May 24, 2016 | by City of Hope
The Spanish flamenco is a challenging dance that requires expressive, snake-like movement of the arms contrasted with simultaneous, rapid-fire, rhythmic stamping of the feet. Known for its emotional intensity, it draws from many cultures, including the Roma (once known as gypsy).
City of Hope surgical nurse Cindy Tsai, R.N., loves everything about dancing the flamenco, but having moving experiences is nothing new to her.
Tsai, who celebrated her 10th year with City of Hope in February, said she is moved whenever she can “hold a patient’s hand and comfort them as they go under anesthesia. When I hear a sigh of relief through the phone as I tell family members that their loved ones are doing just fine in the OR. When a surgeon thanks me for a job well done at the end of an operation. When I can get a really complicated, technical machine to behave and run smoothly.”
As a surgical nurse, Tsai provides care and support to patients during the preoperative, intraoperative and postoperative periods. She also maintains a sterile environment in the operating room and works in conjunction with surgeons, anesthesiologists and scrub technicians to ensure safe care. Besides general oncology, her specialties include reconstruction surgery, neurosurgery, gynecologic and urologic surgery, supported by the tools of robotically assisted systems.
Nursing, especially in the field of oncology, is a serious business that involves a daily dance between life and death. Likewise, in traditional flamenco, a certain emotional maturity is deemed essential to convey the duende (soul) of the dance. Therefore, many flamenco dancers do not hit their peak until later in life.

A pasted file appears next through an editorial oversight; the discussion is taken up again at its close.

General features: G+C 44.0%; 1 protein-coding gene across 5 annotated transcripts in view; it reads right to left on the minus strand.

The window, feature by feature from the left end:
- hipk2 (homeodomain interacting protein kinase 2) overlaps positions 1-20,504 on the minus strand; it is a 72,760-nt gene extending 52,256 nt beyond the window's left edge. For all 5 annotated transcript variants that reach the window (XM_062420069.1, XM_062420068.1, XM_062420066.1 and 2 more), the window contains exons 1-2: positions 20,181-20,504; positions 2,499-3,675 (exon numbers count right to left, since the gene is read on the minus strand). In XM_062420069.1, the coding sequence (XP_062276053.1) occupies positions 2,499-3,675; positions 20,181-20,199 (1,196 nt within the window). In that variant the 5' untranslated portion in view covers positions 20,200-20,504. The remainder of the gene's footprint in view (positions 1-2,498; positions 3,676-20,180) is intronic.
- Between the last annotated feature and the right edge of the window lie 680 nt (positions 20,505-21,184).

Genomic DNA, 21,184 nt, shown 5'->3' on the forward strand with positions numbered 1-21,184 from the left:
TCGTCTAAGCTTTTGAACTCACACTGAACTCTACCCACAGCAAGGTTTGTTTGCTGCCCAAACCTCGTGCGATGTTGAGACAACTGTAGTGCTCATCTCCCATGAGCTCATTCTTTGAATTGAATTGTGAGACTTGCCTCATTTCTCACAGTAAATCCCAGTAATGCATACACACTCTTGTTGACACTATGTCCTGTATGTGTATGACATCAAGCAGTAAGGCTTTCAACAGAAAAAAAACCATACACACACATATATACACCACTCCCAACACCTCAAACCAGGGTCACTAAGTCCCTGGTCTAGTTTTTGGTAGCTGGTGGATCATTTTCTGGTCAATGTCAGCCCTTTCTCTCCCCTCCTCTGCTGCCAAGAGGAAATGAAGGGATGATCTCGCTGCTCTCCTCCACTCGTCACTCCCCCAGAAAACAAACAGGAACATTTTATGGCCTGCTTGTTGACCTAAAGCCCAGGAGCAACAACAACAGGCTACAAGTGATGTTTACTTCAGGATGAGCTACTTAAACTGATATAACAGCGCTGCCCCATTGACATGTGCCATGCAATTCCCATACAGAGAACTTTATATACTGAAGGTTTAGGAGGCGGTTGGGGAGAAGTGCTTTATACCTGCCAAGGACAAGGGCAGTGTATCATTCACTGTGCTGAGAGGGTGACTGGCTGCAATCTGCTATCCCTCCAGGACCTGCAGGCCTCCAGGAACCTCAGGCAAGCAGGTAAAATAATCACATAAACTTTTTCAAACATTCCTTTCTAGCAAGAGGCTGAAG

What drives Tsai is more than a judge’s score or a performance review; it is forming bonds with patients and families. Tsai’s internal fire serves both of her passions.
Yet, she “kind of stumbled” into both flamenco and nursing. “My mom was the one who wanted me to become a nurse, because the profession reminds her of Buddhism’s spiritual figure for compassion, healing and mercy,” she said. “I didn’t really fall in love with being a nurse until the day I realized that what I do impacts my patients’ lives for the better.”
Likewise, she decided to try flamenco about a year and a half ago simply because she was looking for a “fun way to exercise.” Getting to wear a “big fluffy skirt” was a nice bonus.
“Flamenco is the polar opposite of surgery, which adds balance in my life,” she said. “Plus, all that foot stomping is a good way to relieve stress and keep me sane.”
Fluent in Mandarin and Taiwanese (and now pretty comfortable with “Olé!”), Tsai studied nursing at Pasadena City College and received her bachelor’s degree in science from Brandman University in Irvine, California. She worked as a nurse in a 32-bed medical/surgical unit at USC University Hospital for a year before joining City of Hope. “I saw an ad in a nursing profession magazine for City of Hope’s PeriOp training program and thought that was something different and exciting to try,” she recalled.
What motivates her as a nurse is seeing how cancer affects patients and their families. “What they go through is my motivation to thrive professionally,” she said, “because it’s the one way I know how to make a positive impact on a difficult human experience.”
Whether on the dance floor or in the operating room, Tsai has duende.
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